Additional Information:© 2019 The American Astronomical Society. Received 2019 February 27; revised 2019 September 29; accepted 2019 September 30; published 2019 November 18. This paper includes data gathered with the 6.5 m Magellan Telescopes located at Las Campanas Observatory, Chile. We thank the anonymous referee for their thorough read of the paper and helpful comments. We thank C. Contreras and the staff of Las Campanas Observatory for help with conducting observations and data reduction. We thank E. Hsiao for helpful commentary and advice in the analysis and discussion of the spectra. We thank K. Mooley, D. Dong, M. Anderson, M. Eastwood, and A. Horesh for helpful advice and assistance with VLA data reduction. We thank S. Mattila and T. Reynolds for valuable discussions in revising this work. This material is based on work supported by the National Science Foundation Graduate Research Fellowship under grant No. DGE-1144469. H.E.B. acknowledges that support for HST program Nos. GO-13935, GO-14258, and AR-15005 was provided by NASA through grants from the Space Telescope Science Institute, which is operated by the Association of Universities for Research in Astronomy, Incorporated, under NASA contract NAS5-26555. R.D.G. was supported by NASA and the United States Air Force. This work is part of the research program VENI, with project No. 016.192.277, which is (partly) financed by the Netherlands Organisation for Scientific Research (NWO). This work is based in part on observations made with the Spitzer Space Telescope, which is operated by the Jet Propulsion Laboratory, California Institute of Technology, under a contract with NASA. This work is based in part on observations with the NASA/ESA Hubble Space Telescope obtained at the Space Telescope Science Institute and from the Mikulski Archive for Space Telescopes at STScI, which are operated by the Association of Universities for Research in Astronomy, Inc., under NASA contract NAS5-26555. We acknowledge the use of public data from the Swift data archive. Some of the data presented herein were obtained at the W. M. Keck Observatory, which is operated as a scientific partnership among the California Institute of Technology, the University of California, and the National Aeronautics and Space Administration. The Observatory was made possible by the generous financial support of the W. M. Keck Foundation. The authors wish to recognize and acknowledge the very significant cultural role and reverence that the summit of Maunakea has always had within the indigenous Hawaiian community. We are most fortunate to have the opportunity to conduct observations from this mountain. Part of the optical and near-infrared photometric data included in this paper were obtained by the Carnegie Supernova Project through the support of NSF grant AST-1008343. Based on observations obtained at the Gemini Observatory acquired through the Gemini Observatory Archive and processed using the Gemini IRAF package, which is operated by the Association of Universities for Research in Astronomy, Inc., under a cooperative agreement with the NSF on behalf of the Gemini partnership: the National Science Foundation (United States), National Research Council (Canada), CONICYT (Chile), Ministerio de Ciencia, Tecnología e Innovación Productiva (Argentina), Ministério da Ciência, Tecnologia e Inovação (Brazil), and Korea Astronomy and Space Science Institute (Republic of Korea). UKIRT is owned by the University of Hawaii (UH) and operated by the UH Institute for Astronomy; operations are enabled through the cooperation of the East Asian Observatory. When the data reported here were acquired, UKIRT was supported by NASA and operated under an agreement among the University of Hawaii, the University of Arizona, and Lockheed Martin Advanced Technology Center; operations were enabled through the cooperation of the East Asian Observatory. Some of the data used in this paper were acquired with the RATIR instrument, funded by the University of California and NASA Goddard Space Flight Center, and the 1.5 m Harold L. Johnson telescope at the Observatorio Astronómico Nacional on the Sierra de San Pedro Mártir, operated and maintained by the Observatorio Astronómico Nacional and the Instituto de Astronomía of the Universidad Nacional Autónoma de México. We acknowledge the contribution of Leonid Georgiev and Neil Gehrels to the development of RATIR. The National Radio Astronomy Observatory is a facility of the National Science Foundation operated under cooperative agreement by Associated Universities, Inc. The Australia Telescope Compact Array is part of the Australia Telescope National Facility, which is funded by the Australian Government for operation as a National Facility managed by CSIRO. This paper includes archived data obtained through the Australia Telescope Online Archive (http://atoa.atnf.csiro.au). The Digitized Sky Surveys were produced at the Space Telescope Science Institute under U.S. Government grant NAG W-2166. The images of these surveys are based on photographic data obtained using the Oschin Schmidt Telescope on Palomar Mountain and the UK Schmidt Telescope. The plates were processed into the present compressed digital form with the permission of these institutions. The Second Palomar Observatory Sky Survey (POSS-II) was made by the California Institute of Technology with funds from the National Science Foundation, the National Geographic Society, the Sloan Foundation, the Samuel Oschin Foundation, and the Eastman Kodak Corporation. The Oschin Schmidt Telescope is operated by the California Institute of Technology and Palomar Observatory. The UK Schmidt Telescope was operated by the Royal Observatory Edinburgh, with funding from the UK Science and Engineering Research Council (later the UK Particle Physics and Astronomy Research Council), until 1988 June, and thereafter by the Anglo-Australian Observatory. The blue plates of the southern Sky Atlas and its Equatorial Extension (together known as the SERC-J), as well as the Equatorial Red (ER) and the Second Epoch [red] Survey (SES), were all taken with the UK Schmidt. Supplemental funding for sky-survey work at the STScI is provided by the European Southern Observatory. Funding for SDSS-III has been provided by the Alfred P. Sloan Foundation, the Participating Institutions, the National Science Foundation, and the U.S. Department of Energy Office of Science. The SDSS-III website is http://www.sdss3.org/. SDSS-III is managed by the Astrophysical Research Consortium for the Participating Institutions of the SDSS-III Collaboration, including the University of Arizona, the Brazilian Participation Group, Brookhaven National Laboratory, Carnegie Mellon University, University of Florida, the French Participation Group, the German Participation Group, Harvard University, the Instituto de Astrofisica de Canarias, the Michigan State/Notre Dame/JINA Participation Group, Johns Hopkins University, Lawrence Berkeley National Laboratory, Max Planck Institute for Astrophysics, Max Planck Institute for Extraterrestrial Physics, New Mexico State University, New York University, Ohio State University, Pennsylvania State University, University of Portsmouth, Princeton University, the Spanish Participation Group, University of Tokyo, University of Utah, Vanderbilt University, University of Virginia, University of Washington, and Yale University. This publication makes use of data products from the Two Micron All Sky Survey, which is a joint project of the University of Massachusetts and the Infrared Processing and Analysis Center/California Institute of Technology, funded by the National Aeronautics and Space Administration and the National Science Foundation. Facilities: Spitzer (IRAC) - , HST (WFPC2 - , WFC3) - , Swift (UVOT) - , PO:1.5 m (CCD) - , PO:1.2 m - , Swope (CCD) - , Du Pont (RetroCam) - , Magellan:Baade (FourStar - , FIRE) - , Keck:I (LRIS - , MOSFIRE) - , Keck:II (DEIMOS - , NIRES) - , Hale (WIRC) - , Gemini:Gillett (GNIRS) - , Gemini:South (FLAMINGOS-2) - , UKIRT (WFCAM) - , OANSPM:HJT (RATIR) - , EVLA - , ATCA - , AMI - . Software: DOLPHOT (Dolphin 2000, 2016), DAOPHOT/ALLSTAR package (Stetson 1987), IRAF (Tody 1986, 1993), Gemini IRAF package (http://www.gemini.edu/sciops/data-and-results/processing-software), LPipe (Perley 2019, http://www.astro.caltech.edu/~dperley/programs/lpipe.html), MOSFIRE Data Reduction Pipeline (https://keck-datareductionpipelines.github.io/MosfireDRP/), Spextool (Cushing et al. 2004), CASA (McMullin et al. 2007).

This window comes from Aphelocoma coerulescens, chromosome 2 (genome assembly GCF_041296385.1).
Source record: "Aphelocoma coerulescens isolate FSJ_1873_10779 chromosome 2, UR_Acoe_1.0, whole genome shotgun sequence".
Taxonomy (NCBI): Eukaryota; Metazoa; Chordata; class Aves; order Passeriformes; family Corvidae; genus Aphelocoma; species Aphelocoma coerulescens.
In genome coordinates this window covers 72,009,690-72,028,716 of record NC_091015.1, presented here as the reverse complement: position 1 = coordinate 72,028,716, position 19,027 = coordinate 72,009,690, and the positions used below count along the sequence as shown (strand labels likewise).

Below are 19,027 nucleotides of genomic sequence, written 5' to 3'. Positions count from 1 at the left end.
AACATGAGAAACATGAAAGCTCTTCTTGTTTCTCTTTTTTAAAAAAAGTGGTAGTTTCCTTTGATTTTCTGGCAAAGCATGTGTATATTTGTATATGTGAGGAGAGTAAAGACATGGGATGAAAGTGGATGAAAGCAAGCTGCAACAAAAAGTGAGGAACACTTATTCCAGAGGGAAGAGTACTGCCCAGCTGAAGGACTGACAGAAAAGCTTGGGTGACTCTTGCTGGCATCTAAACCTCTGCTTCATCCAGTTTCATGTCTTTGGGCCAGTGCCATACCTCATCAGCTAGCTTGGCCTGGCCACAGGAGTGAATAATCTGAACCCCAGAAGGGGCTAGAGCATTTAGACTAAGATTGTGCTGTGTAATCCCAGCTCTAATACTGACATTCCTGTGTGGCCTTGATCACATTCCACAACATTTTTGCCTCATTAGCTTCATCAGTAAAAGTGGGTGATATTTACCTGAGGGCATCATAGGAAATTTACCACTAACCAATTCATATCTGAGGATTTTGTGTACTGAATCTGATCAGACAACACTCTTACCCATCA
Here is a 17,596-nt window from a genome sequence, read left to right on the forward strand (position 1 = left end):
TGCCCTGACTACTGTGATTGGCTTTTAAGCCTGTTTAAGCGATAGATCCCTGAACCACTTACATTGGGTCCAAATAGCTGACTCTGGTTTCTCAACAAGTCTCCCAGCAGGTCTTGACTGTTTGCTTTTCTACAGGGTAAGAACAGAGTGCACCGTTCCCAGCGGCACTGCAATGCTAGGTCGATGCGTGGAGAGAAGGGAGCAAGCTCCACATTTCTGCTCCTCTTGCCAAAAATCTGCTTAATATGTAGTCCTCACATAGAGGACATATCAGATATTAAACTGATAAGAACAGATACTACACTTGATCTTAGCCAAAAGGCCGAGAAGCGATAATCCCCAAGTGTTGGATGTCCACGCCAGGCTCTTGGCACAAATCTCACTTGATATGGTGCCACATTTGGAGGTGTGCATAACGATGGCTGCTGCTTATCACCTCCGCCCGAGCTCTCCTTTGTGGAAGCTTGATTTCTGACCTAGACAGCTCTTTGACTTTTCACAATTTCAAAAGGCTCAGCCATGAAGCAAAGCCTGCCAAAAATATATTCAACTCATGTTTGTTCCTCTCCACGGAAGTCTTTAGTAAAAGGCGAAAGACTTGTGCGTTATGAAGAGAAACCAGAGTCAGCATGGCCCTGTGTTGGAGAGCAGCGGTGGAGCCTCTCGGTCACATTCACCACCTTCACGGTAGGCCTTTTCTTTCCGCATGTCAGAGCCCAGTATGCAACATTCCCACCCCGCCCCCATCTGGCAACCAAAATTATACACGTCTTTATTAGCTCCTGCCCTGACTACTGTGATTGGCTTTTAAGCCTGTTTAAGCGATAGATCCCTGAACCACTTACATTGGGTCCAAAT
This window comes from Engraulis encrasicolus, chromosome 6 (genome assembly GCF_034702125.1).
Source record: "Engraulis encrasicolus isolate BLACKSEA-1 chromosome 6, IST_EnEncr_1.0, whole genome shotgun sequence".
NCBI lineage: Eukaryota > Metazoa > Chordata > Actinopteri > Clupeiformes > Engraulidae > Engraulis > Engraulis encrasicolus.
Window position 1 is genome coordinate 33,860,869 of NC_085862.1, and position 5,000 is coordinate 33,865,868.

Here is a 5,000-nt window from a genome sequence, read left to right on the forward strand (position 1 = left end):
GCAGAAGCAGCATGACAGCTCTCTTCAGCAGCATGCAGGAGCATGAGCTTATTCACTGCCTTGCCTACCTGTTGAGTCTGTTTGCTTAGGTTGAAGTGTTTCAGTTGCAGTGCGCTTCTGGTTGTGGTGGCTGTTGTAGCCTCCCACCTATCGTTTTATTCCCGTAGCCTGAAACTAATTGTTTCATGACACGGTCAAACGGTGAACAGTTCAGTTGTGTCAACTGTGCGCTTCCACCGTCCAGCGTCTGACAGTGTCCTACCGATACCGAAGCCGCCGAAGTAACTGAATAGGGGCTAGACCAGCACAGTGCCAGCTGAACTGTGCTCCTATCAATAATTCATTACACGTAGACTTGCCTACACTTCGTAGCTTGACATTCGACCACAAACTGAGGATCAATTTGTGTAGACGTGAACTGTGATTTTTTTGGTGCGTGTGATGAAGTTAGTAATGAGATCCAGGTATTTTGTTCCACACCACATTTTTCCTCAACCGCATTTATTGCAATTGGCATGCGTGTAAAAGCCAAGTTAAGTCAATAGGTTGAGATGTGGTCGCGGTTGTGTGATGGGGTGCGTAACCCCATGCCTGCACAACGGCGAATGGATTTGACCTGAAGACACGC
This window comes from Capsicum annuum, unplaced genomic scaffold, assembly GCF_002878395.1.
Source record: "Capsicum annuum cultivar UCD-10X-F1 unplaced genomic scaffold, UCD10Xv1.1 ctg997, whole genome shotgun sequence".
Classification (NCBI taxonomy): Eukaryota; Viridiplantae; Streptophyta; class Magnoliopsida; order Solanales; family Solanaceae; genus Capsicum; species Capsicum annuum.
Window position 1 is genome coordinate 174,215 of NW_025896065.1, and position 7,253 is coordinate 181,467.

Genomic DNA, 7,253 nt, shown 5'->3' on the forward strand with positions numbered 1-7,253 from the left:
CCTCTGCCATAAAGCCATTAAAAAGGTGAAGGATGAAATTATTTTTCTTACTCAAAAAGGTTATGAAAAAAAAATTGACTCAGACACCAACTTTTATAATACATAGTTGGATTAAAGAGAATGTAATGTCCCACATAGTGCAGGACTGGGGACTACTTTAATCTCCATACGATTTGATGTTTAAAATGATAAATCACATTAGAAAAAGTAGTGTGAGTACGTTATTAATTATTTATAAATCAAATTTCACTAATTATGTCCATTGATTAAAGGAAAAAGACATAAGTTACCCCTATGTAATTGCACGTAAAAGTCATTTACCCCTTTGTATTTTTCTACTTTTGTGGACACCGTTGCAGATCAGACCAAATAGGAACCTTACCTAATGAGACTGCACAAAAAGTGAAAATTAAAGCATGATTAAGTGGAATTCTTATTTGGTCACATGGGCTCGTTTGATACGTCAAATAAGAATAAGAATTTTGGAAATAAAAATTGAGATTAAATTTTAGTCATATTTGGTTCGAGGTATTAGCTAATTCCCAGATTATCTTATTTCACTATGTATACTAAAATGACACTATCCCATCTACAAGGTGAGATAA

Group:Infrared Processing and Analysis Center (IPAC)
Funders:
Funding AgencyGrant Number
NSF Graduate Research FellowshipDGE-1144469
NASAGO-13935
NASAGO-14258
NASAAR-15005
NASANAS5-26555
U.S. Air ForceUNSPECIFIED
Nederlandse Organisatie voor Wetenschappelijk Onderzoek (NWO)016.192.277
NASA/JPL/CaltechUNSPECIFIED
W. M. Keck FoundationUNSPECIFIED
Association of Universities for Research in Astronomy (AURA)UNSPECIFIED
Gemini PartnershipUNSPECIFIED
NSFAST-1008343
NASANAG W-2166
National Geographic SocietyUNSPECIFIED
Alfred P. Sloan FoundationUNSPECIFIED
Samuel Oschin FoundationUNSPECIFIED
Eastman Kodak CorporationUNSPECIFIED
Department of Energy (DOE)UNSPECIFIED
Subject Keywords:dust, extinction – infrared: general – stars: massive – supernovae: general – supernovae: individual (SPIRITS 14buu, SPIRITS 15c, SPIRITS 15ud, SPIRITS 16ix, SPIRITS 16tn, SPIRITS 17lb)
Issue or Number:1
Record Number:CaltechAUTHORS:20190617-152842446
Persistent URL:https://resolver.caltech.edu/CaltechAUTHORS:20190617-152842446
Official Citation:Jacob E. Jencson et al 2019 ApJ 886 40
Usage Policy:No commercial reproduction, distribution, display or performance rights in this work are provided.
ID Code:96484
Collection:CaltechAUTHORS
Deposited By: Tony Diaz
Deposited On:17 Jun 2019 22:47
Last Modified:20 Nov 2019 18:09